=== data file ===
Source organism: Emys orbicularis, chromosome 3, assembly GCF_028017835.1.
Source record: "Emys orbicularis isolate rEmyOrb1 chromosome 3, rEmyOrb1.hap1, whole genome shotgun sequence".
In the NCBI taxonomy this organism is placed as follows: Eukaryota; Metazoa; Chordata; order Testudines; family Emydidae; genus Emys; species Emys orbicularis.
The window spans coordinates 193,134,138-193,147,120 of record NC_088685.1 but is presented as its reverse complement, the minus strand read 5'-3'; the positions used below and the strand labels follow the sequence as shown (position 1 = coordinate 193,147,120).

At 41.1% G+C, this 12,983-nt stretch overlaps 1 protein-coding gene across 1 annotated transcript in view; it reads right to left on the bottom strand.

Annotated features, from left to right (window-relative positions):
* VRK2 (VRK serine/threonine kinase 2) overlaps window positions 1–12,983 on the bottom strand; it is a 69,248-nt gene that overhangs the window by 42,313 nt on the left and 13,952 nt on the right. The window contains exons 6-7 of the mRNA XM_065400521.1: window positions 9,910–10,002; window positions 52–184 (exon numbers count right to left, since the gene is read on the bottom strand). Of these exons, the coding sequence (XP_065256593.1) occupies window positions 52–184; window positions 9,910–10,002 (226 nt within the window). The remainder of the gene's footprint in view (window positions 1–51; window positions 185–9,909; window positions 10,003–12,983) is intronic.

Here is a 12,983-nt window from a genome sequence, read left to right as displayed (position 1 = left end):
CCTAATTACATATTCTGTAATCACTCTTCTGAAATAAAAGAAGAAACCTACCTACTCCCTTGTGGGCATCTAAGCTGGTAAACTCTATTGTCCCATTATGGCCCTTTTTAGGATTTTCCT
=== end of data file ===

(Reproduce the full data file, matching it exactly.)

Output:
Source organism: Emys orbicularis, chromosome 3, assembly GCF_028017835.1.
Source record: "Emys orbicularis isolate rEmyOrb1 chromosome 3, rEmyOrb1.hap1, whole genome shotgun sequence".
In the NCBI taxonomy this organism is placed as follows: Eukaryota; Metazoa; Chordata; order Testudines; family Emydidae; genus Emys; species Emys orbicularis.
The window spans coordinates 193,134,138-193,147,120 of record NC_088685.1 but is presented as its reverse complement, the minus strand read 5'-3'; the positions used below and the strand labels follow the sequence as shown (position 1 = coordinate 193,147,120).

At 41.1% G+C, this 12,983-nt stretch overlaps 1 protein-coding gene across 1 annotated transcript in view; it reads right to left on the bottom strand.

Annotated features, from left to right (window-relative positions):
* VRK2 (VRK serine/threonine kinase 2) overlaps window positions 1–12,983 on the bottom strand; it is a 69,248-nt gene that overhangs the window by 42,313 nt on the left and 13,952 nt on the right. The window contains exons 6-7 of the mRNA XM_065400521.1: window positions 9,910–10,002; window positions 52–184 (exon numbers count right to left, since the gene is read on the bottom strand). Of these exons, the coding sequence (XP_065256593.1) occupies window positions 52–184; window positions 9,910–10,002 (226 nt within the window). The remainder of the gene's footprint in view (window positions 1–51; window positions 185–9,909; window positions 10,003–12,983) is intronic.

Here is a 12,983-nt window from a genome sequence, read left to right as displayed (position 1 = left end):
CCTAATTACATATTCTGTAATCACTCTTCTGAAATAAAAGAAGAAACCTACCTACTCCCTTGTGGGCATCTAAGCTGGTAAACTCTATTGTCCCATTATGGCCCTTTTTAGGATTTTCCT